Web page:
So a good collection for the most part. Definitely more hits than misses and a very interesting theme to build an anthology around. It would be interesting to see a new collection with modern writers come at the same sort of thing, to see what new ideas have been spawned in 40 or so years since this one was put together.

Book details

ISBN: 9780708880548
Publisher: Orbit / Futura
Year of publication: 1977

Stories of Your Life and Others

By Ted Chiang

Rating: 4 stars

This book was loaned to me by a friend who was saying that Story of Your Life isn’t nearly as good as the film it spawned (Arrival) and that she disliked the rest of the stories too. I thought the film was pretty good and had vague memories of liking Ted Chiang when I’d heard his stories in podcast form. Having now read the collection, I have to completely disagree with my friend – I loved this collection. For me it has echoes of golden age SF in both positive and negative ways – the ideas are sometimes immense, but the characterisation is correspondingly lacking.

I thought Tower of Babylon was a lovely piece, where the weirdness in the world is slowly revealed, ending with a massive revelation, that somehow completely fits with the world as we have come to know it. It involves the building of a giant tower in Babylon that reaches up to Heaven and the miners brought in from Elam to help penetrate the vault of Heaven.

Understand was an interesting piece about intelligence amplification, and the different directions it could go. I must confess that I was expecting a bit of a Flowers for Algernon thing but Chiang took the story in a different direction to what I was expecting. Division by Zero was also a strong piece, with some really good characterisation, I thought, about what happens when one of the fundamental pillars of mathematics is discovered to be unsound. The title story focussed more on the linguistic side of the story than the film, but I thought it was strong, and it still had the same narrative device of the protagonist’s child.

Seventy-two Letters again had some really neat ideas in it – combining some ideas from Victorian naturalism, before the real explanations were understood with name-powered golems. I liked the world-building in this one a lot, with little things like pickled mermaids and unicorn horns in the British Museum thrown in to make it very clear that this isn’t our Victorian era. The Evolution of Human Science is a short piece for the science journal Nature, toying with the idea of what humans could learn from post-human science.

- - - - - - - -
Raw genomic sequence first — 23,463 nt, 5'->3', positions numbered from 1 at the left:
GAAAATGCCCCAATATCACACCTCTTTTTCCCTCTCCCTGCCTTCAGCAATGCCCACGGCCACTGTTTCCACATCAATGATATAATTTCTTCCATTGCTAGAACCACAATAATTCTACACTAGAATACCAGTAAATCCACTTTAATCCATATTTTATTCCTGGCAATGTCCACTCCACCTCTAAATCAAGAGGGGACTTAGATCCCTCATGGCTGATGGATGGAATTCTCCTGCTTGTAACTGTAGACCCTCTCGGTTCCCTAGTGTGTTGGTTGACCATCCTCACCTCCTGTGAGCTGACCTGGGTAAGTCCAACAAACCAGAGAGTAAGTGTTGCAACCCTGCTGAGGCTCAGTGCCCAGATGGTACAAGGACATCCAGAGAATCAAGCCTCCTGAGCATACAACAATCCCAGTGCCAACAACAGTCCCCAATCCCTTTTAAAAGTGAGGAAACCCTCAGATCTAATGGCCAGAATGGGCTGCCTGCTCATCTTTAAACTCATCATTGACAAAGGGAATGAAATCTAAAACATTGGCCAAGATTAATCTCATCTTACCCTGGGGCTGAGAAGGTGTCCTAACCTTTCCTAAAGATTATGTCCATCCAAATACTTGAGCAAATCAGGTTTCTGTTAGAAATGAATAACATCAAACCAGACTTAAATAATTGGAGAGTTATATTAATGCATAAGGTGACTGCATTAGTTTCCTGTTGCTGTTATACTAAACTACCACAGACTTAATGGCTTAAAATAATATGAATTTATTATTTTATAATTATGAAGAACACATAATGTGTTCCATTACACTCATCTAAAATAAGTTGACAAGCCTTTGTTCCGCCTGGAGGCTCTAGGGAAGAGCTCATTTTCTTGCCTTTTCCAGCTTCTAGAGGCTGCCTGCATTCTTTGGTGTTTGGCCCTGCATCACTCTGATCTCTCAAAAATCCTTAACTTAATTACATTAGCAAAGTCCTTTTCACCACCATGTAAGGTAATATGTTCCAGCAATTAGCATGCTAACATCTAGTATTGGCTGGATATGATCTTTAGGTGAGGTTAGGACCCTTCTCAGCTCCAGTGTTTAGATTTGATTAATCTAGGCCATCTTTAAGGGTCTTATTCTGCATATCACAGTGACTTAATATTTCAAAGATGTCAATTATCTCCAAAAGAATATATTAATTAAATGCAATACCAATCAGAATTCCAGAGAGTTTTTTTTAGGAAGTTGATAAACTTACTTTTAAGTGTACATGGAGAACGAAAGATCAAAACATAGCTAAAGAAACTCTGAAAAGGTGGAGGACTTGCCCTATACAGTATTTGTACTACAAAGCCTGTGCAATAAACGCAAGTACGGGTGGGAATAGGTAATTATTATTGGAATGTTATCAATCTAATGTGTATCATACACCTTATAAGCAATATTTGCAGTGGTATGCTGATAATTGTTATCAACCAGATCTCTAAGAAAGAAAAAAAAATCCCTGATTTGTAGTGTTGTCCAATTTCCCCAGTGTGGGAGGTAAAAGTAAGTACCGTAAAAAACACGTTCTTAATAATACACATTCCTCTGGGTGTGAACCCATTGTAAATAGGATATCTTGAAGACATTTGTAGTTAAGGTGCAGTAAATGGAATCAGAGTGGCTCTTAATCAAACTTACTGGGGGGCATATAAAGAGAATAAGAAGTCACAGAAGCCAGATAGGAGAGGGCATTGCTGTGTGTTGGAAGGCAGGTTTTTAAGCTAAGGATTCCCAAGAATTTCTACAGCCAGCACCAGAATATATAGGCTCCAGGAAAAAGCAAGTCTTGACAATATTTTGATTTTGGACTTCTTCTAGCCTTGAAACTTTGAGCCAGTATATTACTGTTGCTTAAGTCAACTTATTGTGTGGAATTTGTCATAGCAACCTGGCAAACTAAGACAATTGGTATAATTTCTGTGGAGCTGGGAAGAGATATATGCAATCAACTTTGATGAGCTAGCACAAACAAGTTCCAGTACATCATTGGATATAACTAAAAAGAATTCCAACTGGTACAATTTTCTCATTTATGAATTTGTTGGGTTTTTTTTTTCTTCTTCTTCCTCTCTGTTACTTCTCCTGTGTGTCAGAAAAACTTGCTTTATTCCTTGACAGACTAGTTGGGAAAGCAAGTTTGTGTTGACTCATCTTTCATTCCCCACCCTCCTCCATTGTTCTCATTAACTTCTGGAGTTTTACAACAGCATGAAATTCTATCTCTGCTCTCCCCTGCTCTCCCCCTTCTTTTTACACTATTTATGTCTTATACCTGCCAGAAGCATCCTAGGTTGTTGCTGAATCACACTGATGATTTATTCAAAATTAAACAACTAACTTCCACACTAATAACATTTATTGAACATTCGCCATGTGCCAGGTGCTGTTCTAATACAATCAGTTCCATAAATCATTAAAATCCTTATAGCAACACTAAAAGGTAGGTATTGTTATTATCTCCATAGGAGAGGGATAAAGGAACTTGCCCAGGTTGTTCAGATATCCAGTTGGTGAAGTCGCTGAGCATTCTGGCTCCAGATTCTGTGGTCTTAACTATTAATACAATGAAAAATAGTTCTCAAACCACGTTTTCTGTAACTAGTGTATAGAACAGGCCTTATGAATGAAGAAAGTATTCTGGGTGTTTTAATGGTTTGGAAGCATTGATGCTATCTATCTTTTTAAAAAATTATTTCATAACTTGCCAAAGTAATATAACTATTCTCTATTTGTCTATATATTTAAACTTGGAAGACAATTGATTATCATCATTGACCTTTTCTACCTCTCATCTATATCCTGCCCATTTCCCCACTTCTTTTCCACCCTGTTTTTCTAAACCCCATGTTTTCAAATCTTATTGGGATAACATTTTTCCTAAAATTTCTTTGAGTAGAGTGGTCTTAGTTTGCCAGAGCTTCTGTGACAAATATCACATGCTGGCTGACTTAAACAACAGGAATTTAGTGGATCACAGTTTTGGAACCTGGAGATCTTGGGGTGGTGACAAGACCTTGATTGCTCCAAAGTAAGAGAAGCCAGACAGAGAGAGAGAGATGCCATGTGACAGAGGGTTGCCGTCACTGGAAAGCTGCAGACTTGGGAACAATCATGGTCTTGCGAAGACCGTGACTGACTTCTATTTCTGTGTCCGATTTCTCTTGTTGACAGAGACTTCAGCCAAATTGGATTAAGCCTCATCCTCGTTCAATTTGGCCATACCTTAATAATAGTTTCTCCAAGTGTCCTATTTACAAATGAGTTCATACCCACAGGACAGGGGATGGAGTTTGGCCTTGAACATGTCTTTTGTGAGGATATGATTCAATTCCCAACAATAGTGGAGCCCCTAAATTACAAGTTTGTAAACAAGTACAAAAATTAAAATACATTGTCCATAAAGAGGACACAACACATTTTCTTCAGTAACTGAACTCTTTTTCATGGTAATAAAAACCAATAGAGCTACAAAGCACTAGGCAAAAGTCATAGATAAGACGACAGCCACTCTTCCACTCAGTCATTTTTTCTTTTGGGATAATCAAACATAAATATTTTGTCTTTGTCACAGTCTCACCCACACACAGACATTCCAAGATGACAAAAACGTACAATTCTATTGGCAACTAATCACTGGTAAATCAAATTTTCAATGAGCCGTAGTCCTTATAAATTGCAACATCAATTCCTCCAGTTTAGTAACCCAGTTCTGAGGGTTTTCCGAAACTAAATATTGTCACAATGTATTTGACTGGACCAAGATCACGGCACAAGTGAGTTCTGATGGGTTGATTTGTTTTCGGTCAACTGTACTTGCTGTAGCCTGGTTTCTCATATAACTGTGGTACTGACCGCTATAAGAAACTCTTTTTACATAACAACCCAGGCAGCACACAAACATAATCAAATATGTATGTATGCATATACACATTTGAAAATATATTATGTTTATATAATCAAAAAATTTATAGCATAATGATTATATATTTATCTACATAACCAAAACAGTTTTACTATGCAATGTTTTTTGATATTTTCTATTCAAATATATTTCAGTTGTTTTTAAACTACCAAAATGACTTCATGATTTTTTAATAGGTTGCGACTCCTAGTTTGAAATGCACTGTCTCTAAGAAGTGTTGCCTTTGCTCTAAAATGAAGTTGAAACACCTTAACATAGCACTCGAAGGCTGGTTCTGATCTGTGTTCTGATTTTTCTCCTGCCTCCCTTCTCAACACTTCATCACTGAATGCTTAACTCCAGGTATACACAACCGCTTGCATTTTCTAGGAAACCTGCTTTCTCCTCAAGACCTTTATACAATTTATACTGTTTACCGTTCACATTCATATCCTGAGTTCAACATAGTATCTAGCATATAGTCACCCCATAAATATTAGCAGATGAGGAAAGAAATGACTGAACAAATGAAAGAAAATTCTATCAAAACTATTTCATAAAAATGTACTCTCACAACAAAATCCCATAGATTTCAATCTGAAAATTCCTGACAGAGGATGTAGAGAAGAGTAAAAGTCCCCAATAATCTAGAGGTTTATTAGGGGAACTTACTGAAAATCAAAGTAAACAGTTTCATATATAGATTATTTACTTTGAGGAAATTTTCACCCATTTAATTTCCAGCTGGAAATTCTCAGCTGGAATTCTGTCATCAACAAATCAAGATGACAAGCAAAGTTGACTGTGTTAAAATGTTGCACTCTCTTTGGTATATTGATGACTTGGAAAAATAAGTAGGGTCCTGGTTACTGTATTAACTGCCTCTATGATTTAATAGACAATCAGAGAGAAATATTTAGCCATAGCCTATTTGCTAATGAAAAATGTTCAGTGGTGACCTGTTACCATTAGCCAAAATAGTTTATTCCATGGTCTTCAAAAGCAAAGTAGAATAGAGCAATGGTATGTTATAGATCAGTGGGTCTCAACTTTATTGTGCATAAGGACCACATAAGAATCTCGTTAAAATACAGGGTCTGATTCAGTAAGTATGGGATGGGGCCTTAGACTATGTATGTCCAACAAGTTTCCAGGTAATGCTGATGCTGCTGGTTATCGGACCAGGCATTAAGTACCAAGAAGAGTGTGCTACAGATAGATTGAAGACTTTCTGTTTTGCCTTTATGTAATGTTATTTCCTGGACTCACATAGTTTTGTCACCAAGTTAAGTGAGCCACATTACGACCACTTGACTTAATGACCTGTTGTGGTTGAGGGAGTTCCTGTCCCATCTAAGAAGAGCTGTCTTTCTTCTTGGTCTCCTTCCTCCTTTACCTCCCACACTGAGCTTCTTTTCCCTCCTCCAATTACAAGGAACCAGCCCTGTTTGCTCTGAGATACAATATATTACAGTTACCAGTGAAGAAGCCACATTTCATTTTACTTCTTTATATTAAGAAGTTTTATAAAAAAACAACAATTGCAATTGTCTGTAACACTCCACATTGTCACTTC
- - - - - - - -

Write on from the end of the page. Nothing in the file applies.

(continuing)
Hell is the Absence of God is one of the stories that I first encountered in audio form. It’s a great story, taking as its core conceit the idea that god and angels are real and they visit the mortal plane randomly, leaving miracles – positive and negative – in their wake. It’s also completely horrific, leaving me with a strong desire to rebel against this apparently uncaring and arbitrary deity.

The final story was Liking What You See: A Documentary, and was probably my favourite story in the collection. Told in the style of a documentary, the central idea is that brain manipulation has reached the point where we can cure various conditions and has been extended to broad-scale (reversible) alternative alterations. One of these, calliagnosia, is the inability to detect attractiveness in faces. There are a number of lovely things here, from the community that gave all their kids ‘calli’ to try and make them better people, to the beauty industry hiring PR firms to fight against a student body in a US college arguing for it to be made compulsory to study in that college. This one had me going backwards and forwards on which position was better and I still keep coming back to the ideas in it.

This book has done nothing but raise my impression of Chiang as an author. His ideas come thick and fast, and he develops and analyses them well and often in some depth. Definitely worth reading as long as you don’t mind the ideas taking top billing over characterisation.

Book details

ISBN: 9781447289234
Publisher: Picador
Year of publication: 2002